The study represents the most notable attack on the reform effort to date from a conservative group, and in conjunction with the Economic Policy Institute’s attempts to throw cold water over the high-skilled immigration sections of the bill, suggests the effort is facing flack from both sides.
So does the Heritage estimate hold up? Not really. They make a lot of curious methodological choices that cumulatively throw the study into question. It’s likely that immigrants would pay a lot more in taxes, and need a lot less in benefits, than Heritage assumes, and that other benefits would outweigh what costs remain
First, let’s review the basic methodology of the Rector/Richwine study. When they’re talking about “cost,” they really mean static fiscal cost. They add up the amount of money they expect undocumented immigrants to contribute in taxes, and subtract that from the amount of money they expect those immigrants to receive in government services. If the result is positive, then the immigrants are a net fiscal drain. If it’s negative, they’re net contributors.May 7, 2013 at 9:20 am #87381
May 06, 2013 10:04 AM
None Dare Call It Treason
By Ed Kilgore
As Brother Benen notes this morning, the National Rifle Association’s new president, James Porter of Birmingham, Alabama, likes to talk about the importance of the Second Amendment as a way to ensure the American people will be able to “resist tyranny”—i.e., shoot and kill law enforcement officers, members of the U.S. armed services, and presumably anyone else (you know, like their neighbors) who might disagree with their definition of their essential “liberties”—at some undefined point in the future. And while I’ve not yet seen evidence of him calling Barack Obama a “tyrant” (though he has called him a “fake president”) I’d be shocked if it doesn’t exist.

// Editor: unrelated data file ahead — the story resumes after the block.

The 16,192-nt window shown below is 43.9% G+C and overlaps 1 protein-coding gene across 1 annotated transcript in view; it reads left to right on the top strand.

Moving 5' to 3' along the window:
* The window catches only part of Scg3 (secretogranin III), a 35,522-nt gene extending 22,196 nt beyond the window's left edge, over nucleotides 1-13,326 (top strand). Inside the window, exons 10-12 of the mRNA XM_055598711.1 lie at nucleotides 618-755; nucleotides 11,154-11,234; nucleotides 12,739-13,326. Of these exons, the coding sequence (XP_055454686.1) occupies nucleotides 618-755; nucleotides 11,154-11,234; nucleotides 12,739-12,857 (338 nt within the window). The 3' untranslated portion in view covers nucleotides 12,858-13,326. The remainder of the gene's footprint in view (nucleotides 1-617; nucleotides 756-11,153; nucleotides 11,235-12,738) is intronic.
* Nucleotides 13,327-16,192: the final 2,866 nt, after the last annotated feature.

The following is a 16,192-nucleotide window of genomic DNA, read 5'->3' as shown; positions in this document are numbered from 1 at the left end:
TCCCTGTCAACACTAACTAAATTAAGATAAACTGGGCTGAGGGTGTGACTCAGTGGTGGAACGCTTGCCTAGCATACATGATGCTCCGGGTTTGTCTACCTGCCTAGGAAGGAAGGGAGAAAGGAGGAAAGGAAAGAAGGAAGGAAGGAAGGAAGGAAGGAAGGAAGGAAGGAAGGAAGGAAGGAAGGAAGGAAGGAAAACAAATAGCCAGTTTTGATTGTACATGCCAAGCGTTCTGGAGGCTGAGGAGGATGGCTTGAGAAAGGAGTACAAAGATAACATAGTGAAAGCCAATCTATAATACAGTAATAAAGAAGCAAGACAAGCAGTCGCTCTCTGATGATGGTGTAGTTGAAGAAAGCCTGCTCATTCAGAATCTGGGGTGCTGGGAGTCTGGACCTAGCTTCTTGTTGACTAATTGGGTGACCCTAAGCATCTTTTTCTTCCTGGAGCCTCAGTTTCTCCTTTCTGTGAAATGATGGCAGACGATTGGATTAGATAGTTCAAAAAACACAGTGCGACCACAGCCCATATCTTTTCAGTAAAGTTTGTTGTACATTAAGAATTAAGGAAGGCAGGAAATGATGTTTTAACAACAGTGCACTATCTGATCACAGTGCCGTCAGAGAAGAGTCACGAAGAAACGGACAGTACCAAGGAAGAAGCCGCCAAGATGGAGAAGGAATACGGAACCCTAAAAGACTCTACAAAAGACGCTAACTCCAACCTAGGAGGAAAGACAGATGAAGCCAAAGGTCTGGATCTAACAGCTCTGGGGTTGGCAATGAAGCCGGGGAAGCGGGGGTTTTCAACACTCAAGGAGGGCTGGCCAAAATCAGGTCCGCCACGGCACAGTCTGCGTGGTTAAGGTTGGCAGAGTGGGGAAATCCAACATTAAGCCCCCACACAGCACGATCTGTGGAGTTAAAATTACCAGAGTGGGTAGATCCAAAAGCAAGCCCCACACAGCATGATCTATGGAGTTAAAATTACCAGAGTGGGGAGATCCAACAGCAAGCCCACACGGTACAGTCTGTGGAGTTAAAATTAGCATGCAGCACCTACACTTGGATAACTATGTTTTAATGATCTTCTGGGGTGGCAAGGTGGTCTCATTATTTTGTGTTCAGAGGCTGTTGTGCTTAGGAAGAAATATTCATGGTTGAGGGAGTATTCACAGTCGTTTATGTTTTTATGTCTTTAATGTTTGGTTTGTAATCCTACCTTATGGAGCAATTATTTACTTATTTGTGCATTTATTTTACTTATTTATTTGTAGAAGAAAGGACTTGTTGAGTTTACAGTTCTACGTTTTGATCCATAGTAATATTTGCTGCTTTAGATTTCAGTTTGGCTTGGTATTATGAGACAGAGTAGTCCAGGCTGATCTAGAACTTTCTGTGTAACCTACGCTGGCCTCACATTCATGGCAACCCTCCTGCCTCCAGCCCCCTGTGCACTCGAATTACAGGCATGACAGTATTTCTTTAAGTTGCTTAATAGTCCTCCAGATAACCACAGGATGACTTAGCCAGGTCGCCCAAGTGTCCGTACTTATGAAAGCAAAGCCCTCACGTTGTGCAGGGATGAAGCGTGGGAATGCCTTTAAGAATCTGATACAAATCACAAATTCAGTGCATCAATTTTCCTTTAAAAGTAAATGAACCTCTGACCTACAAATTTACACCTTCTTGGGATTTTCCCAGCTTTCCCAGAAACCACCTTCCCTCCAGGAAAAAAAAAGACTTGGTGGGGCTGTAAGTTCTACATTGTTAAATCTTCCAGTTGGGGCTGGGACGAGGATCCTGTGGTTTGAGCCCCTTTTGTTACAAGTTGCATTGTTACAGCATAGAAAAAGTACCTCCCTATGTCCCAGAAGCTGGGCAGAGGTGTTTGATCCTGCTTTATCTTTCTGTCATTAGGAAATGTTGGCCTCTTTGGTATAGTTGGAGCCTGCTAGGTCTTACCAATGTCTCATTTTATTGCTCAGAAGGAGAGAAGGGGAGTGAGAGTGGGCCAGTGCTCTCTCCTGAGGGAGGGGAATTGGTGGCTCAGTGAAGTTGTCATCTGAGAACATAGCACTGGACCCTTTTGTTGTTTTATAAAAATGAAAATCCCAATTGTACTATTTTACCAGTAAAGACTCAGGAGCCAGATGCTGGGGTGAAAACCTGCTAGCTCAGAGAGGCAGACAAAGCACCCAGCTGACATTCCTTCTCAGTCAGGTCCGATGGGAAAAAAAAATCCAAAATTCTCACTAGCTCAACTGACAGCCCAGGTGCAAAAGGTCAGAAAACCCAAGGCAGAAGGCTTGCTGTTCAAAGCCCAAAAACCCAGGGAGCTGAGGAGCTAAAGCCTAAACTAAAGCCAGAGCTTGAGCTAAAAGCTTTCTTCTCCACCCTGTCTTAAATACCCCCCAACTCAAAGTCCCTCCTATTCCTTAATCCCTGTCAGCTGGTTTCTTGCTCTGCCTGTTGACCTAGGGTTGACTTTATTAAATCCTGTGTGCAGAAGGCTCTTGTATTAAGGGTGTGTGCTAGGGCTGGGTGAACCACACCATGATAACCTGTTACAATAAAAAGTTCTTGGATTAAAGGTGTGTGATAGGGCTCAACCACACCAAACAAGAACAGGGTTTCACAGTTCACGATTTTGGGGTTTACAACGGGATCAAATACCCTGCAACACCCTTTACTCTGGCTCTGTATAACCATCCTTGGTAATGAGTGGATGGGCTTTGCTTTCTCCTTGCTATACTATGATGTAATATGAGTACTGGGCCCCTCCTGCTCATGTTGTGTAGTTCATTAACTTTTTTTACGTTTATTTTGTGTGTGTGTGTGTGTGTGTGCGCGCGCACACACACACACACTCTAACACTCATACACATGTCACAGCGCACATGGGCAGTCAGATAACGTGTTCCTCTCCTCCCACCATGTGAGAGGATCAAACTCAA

So let’s put it this way: Porter seems to be highly representative of the amazingly common type of contemporary “conservatives” who combine extremist language about their political opponents with violent language about their political options—who in effect point their guns at “liberals” while making it known they and they alone will decide what “liberties” to surrender, democracy or laws be damned.
It makes it worse that Porter is one of the old boys who thinks it ha-larious to refer to the American Civil War as the “war of northern aggression” (as “we” put it “down south,” he said to a New York crowd recently). Since that war, whatever else it represented, was without question an armed revolution against the government of the United States, you have to wonder if the Confederacy—or as it was commonly referred to in the north for many decades, “the Rebellion”—is Porter’s model for defense of oneself against “tyranny” (you may recall that John Wilkes Booth shouted “Sic semper tyrannus“—“thus always to tyrants”) after shooting Lincoln.
Am I perhaps being unfair to these people in suggesting that they are behaving like America-haters and are flirting with treason? I don’t think so. Porter and those like him could dispel this sort of suspicion instantly, any time they wanted, by just saying: “Let’s be clear: the kind of ‘tyranny’ we are arming ourselves to forestall is something entirely different from anything Americans have experienced since we won our independence—a regime engaged in the active suppression of any sort of dissent, and the closure of any peaceful means for the redress of grievances. We’re not talking about the current administration, or either major political party, as presently representing a threat of tyranny.”May 7, 2013 at 9:21 am #87382
Yes, Health Insurance Saves Lives
Brian Beutler- May 6, 2013, 10:45 AM
There have been so many hasty and opportunistic reactions to the famed Oregon Medicaid study that containing the spread of misinformation is a bit like standing athwart a tsunami yelling “stop!” Moreover, people like Aaron Carroll and Austin Frakt are much more qualified to comment on it and have been doing an excellent job, so I’d really recommend you read their recent posts on the subject.
But to draw attention to one of Medicaid critics’ most effective sleights of hand, performed most recently and deftly by Ross Douthat, consider the following thought experiment.
Imagine a year-long study of 2000 uninsured people, 1000 of whom were allowed to enroll in Medicaid, the other 1000 of whom were required to remain uninsured. After a year, the aggregate data indicated that Medicaid provided the first 1000 significant economic security and measurable mental health benefits, but showed negligible (or more likely inconclusive) effects on heart health.
Not evident from the aggregate data, though, was that mid-way through the study, one male subject from each group began experiencing chest pains. After a few days, the man with Medicaid went to the hospital, had an abnormal EKG and an emergency angiogram, which revealed a major blockage and required immediate angioplasty. He survived. The man without Medicaid, by contrast, did nothing, until he suffered a massive MI, and died in an ambulance on the way to the hospital.